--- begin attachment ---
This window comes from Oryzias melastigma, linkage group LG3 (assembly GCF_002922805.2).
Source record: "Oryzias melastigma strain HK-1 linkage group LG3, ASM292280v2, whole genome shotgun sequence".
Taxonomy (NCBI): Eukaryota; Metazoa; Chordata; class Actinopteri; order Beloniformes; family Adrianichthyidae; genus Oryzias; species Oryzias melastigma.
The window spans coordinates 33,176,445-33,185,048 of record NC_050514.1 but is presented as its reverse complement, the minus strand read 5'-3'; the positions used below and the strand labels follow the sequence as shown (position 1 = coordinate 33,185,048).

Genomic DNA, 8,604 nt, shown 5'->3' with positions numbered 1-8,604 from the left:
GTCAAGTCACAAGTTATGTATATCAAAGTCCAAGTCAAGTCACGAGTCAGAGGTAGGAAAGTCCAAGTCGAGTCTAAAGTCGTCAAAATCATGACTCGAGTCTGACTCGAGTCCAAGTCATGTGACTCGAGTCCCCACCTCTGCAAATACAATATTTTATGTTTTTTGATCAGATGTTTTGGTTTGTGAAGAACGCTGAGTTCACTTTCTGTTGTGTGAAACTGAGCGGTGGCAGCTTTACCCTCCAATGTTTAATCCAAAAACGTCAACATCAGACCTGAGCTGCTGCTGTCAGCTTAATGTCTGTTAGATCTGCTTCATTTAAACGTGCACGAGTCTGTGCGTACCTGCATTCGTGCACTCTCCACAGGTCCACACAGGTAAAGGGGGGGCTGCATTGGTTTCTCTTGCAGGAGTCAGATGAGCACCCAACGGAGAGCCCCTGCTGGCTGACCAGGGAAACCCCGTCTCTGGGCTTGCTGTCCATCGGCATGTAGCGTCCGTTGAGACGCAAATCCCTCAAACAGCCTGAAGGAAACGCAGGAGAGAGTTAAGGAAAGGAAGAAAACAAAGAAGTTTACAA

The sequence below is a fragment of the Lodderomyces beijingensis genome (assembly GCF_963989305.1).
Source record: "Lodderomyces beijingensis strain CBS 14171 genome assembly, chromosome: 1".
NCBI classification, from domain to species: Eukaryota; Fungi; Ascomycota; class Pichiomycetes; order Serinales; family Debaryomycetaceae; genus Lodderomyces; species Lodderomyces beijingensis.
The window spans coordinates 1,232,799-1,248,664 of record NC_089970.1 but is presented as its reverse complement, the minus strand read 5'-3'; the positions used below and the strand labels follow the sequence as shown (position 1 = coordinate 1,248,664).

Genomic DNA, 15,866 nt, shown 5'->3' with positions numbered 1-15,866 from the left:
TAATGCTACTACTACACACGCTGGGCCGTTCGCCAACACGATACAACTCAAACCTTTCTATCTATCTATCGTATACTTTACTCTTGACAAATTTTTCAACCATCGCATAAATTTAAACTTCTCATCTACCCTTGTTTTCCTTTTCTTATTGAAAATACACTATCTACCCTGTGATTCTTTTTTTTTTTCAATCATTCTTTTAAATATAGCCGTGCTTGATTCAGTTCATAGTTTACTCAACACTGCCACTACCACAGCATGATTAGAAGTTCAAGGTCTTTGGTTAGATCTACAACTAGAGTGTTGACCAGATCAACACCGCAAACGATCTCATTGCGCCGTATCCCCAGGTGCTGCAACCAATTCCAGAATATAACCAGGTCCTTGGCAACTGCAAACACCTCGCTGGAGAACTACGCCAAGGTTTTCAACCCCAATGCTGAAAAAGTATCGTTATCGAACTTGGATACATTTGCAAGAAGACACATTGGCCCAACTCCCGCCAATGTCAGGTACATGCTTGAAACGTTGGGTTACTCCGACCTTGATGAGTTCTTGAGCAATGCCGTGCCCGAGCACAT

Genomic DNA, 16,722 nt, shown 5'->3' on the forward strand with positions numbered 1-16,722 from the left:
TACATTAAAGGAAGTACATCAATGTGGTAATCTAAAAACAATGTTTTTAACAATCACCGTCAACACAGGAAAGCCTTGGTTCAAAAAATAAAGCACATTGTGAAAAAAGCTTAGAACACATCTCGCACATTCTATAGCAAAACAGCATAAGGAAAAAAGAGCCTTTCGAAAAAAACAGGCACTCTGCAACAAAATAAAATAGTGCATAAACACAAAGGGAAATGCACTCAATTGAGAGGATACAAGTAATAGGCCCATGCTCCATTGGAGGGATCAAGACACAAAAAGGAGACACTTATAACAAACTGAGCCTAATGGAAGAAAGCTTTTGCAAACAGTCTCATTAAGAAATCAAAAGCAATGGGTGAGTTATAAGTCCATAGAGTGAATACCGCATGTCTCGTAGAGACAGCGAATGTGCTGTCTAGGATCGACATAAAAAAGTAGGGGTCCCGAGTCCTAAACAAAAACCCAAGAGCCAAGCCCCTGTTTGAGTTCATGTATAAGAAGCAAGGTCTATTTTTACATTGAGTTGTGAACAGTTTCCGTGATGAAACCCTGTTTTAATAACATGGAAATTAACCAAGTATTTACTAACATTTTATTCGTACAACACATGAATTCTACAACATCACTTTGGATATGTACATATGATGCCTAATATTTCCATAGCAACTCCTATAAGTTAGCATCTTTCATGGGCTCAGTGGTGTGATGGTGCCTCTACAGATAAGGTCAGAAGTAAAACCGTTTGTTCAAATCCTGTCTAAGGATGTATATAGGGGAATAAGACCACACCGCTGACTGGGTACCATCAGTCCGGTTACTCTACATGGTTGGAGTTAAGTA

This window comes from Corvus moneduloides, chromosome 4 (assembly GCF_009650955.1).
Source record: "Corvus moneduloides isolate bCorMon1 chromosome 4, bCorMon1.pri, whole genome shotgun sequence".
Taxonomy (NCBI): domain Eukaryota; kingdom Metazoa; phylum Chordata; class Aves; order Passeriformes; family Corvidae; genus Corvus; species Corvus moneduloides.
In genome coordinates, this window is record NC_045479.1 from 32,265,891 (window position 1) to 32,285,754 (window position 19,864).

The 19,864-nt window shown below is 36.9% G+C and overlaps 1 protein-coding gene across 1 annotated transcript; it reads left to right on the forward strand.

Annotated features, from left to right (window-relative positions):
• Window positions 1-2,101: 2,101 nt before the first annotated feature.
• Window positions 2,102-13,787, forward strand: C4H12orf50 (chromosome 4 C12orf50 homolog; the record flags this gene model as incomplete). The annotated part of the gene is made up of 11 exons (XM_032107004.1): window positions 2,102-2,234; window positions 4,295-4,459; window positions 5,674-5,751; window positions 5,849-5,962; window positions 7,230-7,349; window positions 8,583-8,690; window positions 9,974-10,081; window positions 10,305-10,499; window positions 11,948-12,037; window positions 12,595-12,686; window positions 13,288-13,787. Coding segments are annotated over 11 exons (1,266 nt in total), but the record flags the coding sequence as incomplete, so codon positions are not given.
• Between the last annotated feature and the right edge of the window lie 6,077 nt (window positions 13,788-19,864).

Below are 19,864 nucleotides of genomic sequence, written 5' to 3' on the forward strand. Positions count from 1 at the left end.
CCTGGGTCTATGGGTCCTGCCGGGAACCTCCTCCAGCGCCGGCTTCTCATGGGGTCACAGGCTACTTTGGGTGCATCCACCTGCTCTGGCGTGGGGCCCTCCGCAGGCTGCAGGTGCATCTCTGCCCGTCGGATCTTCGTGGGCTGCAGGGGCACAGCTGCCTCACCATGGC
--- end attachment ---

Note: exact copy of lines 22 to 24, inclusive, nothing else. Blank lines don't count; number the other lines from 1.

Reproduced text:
• Window positions 2,102-13,787, forward strand: C4H12orf50 (chromosome 4 C12orf50 homolog; the record flags this gene model as incomplete). The annotated part of the gene is made up of 11 exons (XM_032107004.1): window positions 2,102-2,234; window positions 4,295-4,459; window positions 5,674-5,751; window positions 5,849-5,962; window positions 7,230-7,349; window positions 8,583-8,690; window positions 9,974-10,081; window positions 10,305-10,499; window positions 11,948-12,037; window positions 12,595-12,686; window positions 13,288-13,787. Coding segments are annotated over 11 exons (1,266 nt in total), but the record flags the coding sequence as incomplete, so codon positions are not given.
• Between the last annotated feature and the right edge of the window lie 6,077 nt (window positions 13,788-19,864).

Below are 19,864 nucleotides of genomic sequence, written 5' to 3' on the forward strand. Positions count from 1 at the left end.